Every week Shefali S. Kulkarni selects interesting reading from around the Web.
The Philadelphia Inquirer: Temple Hospital Trains Workers For The New Front Lines Of Health Care
(By) the time Frederick Pegues Jr. was resting in bed at Temple University Hospital, the irony struck him hard. Here, he had just finished a month-long course in being a community health worker, sponsored by Temple University Hospital. He had learned how to help patients navigate a complicated health system. Yet he himself had not been able to get the help he needed. Unwillingly, Pegues, 38, an unemployed and uninsured diabetic from North Philadelphia, had become Exhibit A for why people needed a community health worker. ... In the United States, these health workers have been an idea whose time, over the decades, is always coming but yet to fully arrive (Jane M. Von Bergen, 9/28).
The Atlantic: The Cost Of Assuming Doctors Know Best
Shared decision making is a process designed to ensure that patients are fully informed, and then use that information to get the treatment they want. A common though non-essential part of informing patients is a "patient decision aid." Decision aids can be videos, websites, or pamphlets, and they present the available medical evidence on all reasonable treatment options -- including the option to do nothing -- in a way that patients can understand. ... Here's the icing on the cake in terms of health care spending: Patients also tend to choose less invasive (and therefore less expensive) treatment options (Shannon Brownlee and Joe Colucci, 9/28).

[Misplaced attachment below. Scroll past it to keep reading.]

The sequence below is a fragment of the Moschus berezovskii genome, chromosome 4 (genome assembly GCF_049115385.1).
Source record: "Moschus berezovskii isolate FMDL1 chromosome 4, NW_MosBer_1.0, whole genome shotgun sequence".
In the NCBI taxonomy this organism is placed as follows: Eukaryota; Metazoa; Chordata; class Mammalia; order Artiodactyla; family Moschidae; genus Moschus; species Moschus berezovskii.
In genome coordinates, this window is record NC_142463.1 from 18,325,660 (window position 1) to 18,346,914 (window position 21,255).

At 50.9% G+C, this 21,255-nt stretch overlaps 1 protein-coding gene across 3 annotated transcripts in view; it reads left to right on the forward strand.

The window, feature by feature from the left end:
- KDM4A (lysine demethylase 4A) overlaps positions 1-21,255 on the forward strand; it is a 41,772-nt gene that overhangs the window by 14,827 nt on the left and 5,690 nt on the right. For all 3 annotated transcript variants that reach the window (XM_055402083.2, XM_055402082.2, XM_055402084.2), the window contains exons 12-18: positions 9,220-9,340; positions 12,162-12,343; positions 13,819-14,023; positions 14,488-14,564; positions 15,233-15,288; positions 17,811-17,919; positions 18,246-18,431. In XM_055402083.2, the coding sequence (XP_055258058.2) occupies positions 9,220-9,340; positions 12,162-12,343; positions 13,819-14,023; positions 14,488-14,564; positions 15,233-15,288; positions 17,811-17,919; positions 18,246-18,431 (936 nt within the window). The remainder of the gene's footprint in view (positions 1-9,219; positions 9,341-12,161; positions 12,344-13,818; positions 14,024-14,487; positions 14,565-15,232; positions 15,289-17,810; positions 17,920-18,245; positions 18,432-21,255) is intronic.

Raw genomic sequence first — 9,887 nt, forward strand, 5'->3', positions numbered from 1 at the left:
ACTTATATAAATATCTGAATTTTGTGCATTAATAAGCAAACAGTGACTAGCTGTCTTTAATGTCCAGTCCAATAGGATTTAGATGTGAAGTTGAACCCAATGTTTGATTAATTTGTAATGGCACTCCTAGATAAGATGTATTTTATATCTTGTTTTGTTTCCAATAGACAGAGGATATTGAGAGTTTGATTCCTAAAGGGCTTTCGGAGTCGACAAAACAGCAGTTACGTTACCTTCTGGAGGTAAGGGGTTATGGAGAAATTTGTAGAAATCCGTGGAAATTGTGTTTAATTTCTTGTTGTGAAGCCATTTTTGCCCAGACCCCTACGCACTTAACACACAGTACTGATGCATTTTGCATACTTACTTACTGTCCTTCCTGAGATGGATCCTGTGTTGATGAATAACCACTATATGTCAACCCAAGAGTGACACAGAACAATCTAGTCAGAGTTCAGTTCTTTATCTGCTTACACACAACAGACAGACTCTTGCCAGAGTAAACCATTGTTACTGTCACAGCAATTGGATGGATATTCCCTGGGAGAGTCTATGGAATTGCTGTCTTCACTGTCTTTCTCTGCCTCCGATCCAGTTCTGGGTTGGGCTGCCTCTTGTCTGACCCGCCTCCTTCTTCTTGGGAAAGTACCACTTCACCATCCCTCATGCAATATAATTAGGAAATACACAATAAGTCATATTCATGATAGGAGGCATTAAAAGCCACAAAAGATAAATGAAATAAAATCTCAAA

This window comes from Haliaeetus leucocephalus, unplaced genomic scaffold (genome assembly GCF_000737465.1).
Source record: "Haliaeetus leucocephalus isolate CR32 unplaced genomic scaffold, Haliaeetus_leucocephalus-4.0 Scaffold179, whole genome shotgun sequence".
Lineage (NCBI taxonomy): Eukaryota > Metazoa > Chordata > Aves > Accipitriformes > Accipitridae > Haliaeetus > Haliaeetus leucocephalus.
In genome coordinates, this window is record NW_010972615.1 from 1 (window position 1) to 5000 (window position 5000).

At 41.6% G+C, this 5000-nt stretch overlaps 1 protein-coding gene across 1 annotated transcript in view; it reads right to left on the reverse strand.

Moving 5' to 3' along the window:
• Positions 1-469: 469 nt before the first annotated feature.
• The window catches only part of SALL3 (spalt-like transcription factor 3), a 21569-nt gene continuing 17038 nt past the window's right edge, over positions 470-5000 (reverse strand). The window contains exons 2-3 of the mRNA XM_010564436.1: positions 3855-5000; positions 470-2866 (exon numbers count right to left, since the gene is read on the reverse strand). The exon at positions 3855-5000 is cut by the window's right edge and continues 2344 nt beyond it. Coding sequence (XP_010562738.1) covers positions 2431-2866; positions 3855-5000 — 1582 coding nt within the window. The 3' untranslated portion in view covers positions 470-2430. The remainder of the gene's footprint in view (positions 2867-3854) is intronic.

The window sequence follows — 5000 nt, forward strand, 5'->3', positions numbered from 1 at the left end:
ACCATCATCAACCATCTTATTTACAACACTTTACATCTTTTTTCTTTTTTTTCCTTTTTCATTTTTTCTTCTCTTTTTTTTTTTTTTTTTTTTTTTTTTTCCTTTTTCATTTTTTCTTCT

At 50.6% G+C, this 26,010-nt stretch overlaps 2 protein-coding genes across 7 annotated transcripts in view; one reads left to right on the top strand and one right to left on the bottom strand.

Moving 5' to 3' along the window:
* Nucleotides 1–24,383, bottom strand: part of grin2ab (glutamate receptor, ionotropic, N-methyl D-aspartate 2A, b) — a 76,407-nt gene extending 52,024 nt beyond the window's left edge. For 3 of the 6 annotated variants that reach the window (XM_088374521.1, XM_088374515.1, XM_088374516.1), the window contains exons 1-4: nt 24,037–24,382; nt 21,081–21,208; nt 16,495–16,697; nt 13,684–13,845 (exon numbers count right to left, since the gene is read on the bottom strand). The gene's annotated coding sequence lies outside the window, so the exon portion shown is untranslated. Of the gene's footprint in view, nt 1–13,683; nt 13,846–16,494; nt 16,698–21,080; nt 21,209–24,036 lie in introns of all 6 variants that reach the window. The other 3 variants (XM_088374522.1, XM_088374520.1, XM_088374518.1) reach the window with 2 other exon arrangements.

Earlier, related KHN story: Study: Decision Aids Show Promise In Reducing Medical Procedures (Rao, 9/5)
Journal of the American Medical Association: Lack of Data
Right after the birth of our first child and during my final year of fellowship, I was diagnosed with an extremely rare and aggressive cancer. I could write many things about this: the difficulty of going from full-time physician to full-time patient and the loss of professional identity that comes with that. Knowing enough about what's going on medically to be terrified, but not enough to be able to sort through the data on my own. Dealing with insurance companies from the other end. ... I want to focus on an incredibly frustrating thing that the medical community can do something about: the "lack of data" regarding rare diseases, which now defines my life and care (Dr. Julie Maher, 10/3).
Slate: Why Is Romney Campaigning On Medical Quackery?
Let's play doctor. A patient comes to you with joint pain, difficulty concentrating, anxiety, poor attention, and mood swings. You might run a series of tests to rule out a persistent infection or other disorder. ... If you are a doctor who believes that the CDC and NIH have misrepresented carefully vetted clinical trial data about the diagnosis and treatment of Lyme disease, however, you might diagnose your patient with chronic Lyme disease and prescribe an intensive, long-term, side-effect-laden, mega-dose of antibiotics. And who would be the biggest supporter of your and your patient’s right to pursue a worth-testing-but-found-wanting treatment? Mitt Romney and Paul Ryan (Laura Helmuth, 9/29).
The Economist: An Incurable Disease
Health care expenditure in America is growing at a disturbing rate: in 1960 it was just over 5% of GDP, in 2011 almost 18%. By 2105 the number could reach 60%, according to William Baumol of New York University’s Stern School of Business. Incredible? It is simply the result of extrapolating the impact of a phenomenon Mr Baumol has become famous for identifying: "cost disease". His new book gives a nuanced diagnosis, offerings both a vision of a high-cost future and a large dose of optimism. The cost disease may be incurable, but it is also survivable—if treated correctly (9/29).